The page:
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The back I/O cluster six clusters of ports, along with a single easy to access button.  Starting on the left, there are two USB 2.0 and a Keyboard/Mouse PS/2 port, then a BIOS reset button.  Video inputs include DisplayPort and HDMI.  There are two USB 3.1 Type-A ports, along with a Type-C.  A pair of SuperSpeed USB 3.0, next to the Gigabit LAN and another pair of USB  3.0 ports.  Finally, the audio cluster which has the normal 7.1 audio outputs along with a TOSLINK.

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  • Mike C.

    I’m just gonna outright say it. If you are from Pittsburgh, this is a really tempting board just for the design!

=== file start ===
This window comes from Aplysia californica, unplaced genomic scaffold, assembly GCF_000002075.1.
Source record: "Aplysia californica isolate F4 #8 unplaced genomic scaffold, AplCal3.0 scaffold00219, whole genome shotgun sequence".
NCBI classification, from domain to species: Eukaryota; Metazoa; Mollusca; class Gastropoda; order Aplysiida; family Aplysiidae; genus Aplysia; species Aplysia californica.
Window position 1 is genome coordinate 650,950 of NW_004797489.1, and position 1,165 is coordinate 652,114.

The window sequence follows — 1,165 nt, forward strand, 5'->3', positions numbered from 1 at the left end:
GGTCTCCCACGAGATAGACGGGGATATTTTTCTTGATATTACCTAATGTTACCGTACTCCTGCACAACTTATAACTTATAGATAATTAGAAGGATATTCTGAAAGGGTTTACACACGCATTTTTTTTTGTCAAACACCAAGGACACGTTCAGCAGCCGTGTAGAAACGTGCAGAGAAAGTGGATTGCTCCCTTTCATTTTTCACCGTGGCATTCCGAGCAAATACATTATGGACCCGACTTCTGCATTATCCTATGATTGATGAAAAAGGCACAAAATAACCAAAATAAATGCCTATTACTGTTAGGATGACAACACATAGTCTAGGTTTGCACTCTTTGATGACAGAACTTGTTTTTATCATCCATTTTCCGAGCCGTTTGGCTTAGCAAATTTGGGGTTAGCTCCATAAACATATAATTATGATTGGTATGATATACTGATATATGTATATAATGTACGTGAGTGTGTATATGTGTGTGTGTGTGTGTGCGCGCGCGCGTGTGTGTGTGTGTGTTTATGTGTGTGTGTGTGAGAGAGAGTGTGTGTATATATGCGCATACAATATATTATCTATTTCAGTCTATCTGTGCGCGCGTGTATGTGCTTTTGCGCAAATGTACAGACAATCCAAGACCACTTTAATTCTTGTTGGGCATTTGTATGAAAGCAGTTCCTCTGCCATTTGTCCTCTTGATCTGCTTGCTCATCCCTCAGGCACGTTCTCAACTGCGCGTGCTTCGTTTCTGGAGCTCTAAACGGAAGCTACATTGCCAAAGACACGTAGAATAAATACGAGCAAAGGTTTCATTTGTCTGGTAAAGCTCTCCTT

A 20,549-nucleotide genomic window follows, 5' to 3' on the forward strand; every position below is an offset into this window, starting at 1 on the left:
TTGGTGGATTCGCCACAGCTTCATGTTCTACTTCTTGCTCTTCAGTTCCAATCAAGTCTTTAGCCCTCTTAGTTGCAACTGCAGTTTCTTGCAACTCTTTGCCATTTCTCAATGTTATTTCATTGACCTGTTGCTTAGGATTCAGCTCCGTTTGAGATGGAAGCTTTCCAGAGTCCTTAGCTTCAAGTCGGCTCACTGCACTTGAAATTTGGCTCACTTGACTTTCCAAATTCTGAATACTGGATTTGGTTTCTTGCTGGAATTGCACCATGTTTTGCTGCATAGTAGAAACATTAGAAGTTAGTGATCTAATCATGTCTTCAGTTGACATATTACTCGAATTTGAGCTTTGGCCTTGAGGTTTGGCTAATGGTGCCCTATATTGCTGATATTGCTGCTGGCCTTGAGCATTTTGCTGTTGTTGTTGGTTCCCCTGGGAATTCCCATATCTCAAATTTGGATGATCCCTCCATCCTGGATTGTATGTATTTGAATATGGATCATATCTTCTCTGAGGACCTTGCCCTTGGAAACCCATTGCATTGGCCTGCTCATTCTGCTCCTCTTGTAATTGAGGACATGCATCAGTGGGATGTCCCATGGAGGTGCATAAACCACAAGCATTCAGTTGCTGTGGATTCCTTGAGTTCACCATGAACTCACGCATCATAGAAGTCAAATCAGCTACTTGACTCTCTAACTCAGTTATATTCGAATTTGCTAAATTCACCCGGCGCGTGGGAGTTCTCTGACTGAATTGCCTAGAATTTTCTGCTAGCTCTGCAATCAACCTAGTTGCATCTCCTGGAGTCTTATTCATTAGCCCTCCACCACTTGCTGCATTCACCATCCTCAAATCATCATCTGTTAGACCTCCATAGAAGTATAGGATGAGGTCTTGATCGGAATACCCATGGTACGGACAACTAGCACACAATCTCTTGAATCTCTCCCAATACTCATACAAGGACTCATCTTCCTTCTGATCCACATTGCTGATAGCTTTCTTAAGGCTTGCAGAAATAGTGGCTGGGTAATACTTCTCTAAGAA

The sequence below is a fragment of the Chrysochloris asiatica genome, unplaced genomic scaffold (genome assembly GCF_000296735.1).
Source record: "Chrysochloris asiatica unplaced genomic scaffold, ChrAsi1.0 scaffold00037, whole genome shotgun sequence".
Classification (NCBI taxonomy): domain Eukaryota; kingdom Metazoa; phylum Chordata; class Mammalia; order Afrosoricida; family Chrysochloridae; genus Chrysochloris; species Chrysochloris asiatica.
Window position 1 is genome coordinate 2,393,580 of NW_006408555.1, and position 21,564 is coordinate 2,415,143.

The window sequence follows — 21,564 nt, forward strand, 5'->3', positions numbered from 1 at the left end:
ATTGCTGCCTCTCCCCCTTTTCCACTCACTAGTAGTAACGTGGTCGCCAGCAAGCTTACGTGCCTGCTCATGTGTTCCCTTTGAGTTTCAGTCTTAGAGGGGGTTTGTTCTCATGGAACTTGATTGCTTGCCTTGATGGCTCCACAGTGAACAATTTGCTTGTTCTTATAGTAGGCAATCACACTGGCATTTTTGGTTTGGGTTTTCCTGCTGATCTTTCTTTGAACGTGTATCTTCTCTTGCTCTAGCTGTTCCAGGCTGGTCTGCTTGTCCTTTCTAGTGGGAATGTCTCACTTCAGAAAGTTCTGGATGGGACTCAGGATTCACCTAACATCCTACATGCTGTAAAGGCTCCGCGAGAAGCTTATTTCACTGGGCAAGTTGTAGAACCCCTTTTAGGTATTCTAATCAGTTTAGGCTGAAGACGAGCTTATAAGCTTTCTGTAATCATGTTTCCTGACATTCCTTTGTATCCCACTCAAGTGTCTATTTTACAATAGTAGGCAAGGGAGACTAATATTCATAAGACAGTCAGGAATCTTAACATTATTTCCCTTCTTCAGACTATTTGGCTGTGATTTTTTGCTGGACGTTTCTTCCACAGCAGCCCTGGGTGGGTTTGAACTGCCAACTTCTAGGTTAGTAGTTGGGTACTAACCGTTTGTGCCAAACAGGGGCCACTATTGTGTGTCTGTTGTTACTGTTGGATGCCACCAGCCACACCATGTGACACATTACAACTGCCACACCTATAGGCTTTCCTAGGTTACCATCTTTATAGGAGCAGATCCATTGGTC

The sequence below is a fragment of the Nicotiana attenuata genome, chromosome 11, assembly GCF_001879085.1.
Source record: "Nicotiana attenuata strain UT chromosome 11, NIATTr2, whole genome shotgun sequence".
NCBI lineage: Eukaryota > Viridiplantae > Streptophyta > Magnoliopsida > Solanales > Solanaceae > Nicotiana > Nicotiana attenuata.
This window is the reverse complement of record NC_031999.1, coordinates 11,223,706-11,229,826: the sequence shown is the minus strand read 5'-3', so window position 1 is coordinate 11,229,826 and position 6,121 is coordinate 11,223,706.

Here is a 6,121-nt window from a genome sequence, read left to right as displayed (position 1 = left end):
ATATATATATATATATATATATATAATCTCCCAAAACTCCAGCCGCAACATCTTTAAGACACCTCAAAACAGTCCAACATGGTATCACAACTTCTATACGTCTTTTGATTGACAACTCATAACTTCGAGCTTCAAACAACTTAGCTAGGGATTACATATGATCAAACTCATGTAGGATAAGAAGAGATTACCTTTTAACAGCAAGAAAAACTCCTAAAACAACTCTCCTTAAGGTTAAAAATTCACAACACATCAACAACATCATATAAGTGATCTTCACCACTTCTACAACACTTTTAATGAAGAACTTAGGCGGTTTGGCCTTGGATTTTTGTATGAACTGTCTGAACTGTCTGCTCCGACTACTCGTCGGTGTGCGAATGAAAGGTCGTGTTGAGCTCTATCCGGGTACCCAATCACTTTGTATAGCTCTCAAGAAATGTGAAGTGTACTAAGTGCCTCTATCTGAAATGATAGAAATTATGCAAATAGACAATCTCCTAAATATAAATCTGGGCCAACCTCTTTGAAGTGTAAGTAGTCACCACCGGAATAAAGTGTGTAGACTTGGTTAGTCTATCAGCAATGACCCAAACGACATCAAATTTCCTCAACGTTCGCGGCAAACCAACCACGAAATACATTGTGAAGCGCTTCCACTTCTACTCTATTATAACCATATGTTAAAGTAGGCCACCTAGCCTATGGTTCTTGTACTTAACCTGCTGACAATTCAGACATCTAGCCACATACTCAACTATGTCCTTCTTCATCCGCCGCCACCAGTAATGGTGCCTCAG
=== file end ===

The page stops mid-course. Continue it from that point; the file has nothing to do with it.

• YOUDIEMOFO

    Maybe I just do not understand the idea of it all, but how are you supposed to have quad graphics cards and still be able to utilize all four cards respectively along with three M.2 drives in a raid??

    Does this not take up more than the available PCI-E lanes allocated for the GFX/disk/HDD’s? I could see with a 2011 socket allowing 40 lanes of PCI-E 3.0 there being no problem…..I just hope someone can enlighten me as I’m always looking at tech just to see what’s avaislble for the ol’upgrade…

    • Georgian

      you the real MVP
      maybe this socket will be used for future generation of cpu on this soket, that will have more pci lanes

      • YOUDIEMOFO

        I see in the specifications of this particular motherboard here on this review it has an * (asterisk) next to where it explains the PCI-e throughput. It does not however explain what that asterisk means in lieu of the PCI-e lanes in question.

    • Steven Kean